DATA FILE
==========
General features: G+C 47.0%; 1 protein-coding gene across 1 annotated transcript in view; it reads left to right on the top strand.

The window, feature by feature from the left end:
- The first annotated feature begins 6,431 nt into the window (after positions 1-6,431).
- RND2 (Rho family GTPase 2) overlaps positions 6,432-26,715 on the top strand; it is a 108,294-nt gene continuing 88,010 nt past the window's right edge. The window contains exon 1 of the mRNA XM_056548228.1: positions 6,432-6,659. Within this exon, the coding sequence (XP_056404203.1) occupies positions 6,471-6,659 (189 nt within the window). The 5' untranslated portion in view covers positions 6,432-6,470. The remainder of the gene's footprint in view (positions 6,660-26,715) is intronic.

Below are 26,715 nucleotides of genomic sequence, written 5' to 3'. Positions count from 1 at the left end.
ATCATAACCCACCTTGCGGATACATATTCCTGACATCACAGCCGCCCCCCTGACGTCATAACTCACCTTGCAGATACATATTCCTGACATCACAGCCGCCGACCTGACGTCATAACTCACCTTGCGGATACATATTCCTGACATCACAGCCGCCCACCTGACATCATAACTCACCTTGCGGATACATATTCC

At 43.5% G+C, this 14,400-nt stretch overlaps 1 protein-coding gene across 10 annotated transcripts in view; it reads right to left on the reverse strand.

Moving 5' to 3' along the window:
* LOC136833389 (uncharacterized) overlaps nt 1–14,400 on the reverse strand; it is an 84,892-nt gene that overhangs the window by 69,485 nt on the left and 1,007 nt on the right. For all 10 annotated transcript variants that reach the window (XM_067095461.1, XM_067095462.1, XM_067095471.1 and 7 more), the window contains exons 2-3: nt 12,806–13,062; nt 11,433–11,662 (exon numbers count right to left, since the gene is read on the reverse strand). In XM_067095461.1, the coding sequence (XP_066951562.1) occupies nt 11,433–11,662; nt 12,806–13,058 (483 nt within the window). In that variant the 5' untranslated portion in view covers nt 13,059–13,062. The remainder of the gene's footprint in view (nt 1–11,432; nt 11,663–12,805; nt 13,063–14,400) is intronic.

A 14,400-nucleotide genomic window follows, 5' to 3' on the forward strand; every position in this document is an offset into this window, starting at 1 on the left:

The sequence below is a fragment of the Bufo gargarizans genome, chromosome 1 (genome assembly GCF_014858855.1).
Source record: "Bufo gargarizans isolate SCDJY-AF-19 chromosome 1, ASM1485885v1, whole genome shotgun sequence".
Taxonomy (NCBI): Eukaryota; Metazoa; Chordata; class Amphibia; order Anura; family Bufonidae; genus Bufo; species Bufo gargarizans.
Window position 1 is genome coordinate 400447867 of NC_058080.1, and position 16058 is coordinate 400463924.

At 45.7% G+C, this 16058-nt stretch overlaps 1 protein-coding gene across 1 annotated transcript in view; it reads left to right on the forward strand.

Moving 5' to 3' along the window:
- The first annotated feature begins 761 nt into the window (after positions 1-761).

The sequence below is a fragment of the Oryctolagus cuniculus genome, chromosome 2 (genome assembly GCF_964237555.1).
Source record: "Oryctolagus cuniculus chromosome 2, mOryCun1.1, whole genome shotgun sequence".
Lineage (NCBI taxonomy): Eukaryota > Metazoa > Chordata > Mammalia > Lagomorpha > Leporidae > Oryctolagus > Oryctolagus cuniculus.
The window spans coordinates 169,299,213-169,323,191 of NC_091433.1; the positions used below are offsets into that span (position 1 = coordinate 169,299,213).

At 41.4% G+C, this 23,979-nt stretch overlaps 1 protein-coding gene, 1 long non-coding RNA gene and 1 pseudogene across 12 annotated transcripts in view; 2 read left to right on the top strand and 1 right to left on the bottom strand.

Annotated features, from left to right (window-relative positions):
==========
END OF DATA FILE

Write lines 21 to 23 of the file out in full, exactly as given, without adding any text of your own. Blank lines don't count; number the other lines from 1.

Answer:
The window spans coordinates 169,299,213-169,323,191 of NC_091433.1; the positions used below are offsets into that span (position 1 = coordinate 169,299,213).

At 41.4% G+C, this 23,979-nt stretch overlaps 1 protein-coding gene, 1 long non-coding RNA gene and 1 pseudogene across 12 annotated transcripts in view; 2 read left to right on the top strand and 1 right to left on the bottom strand.

Annotated features, from left to right (window-relative positions):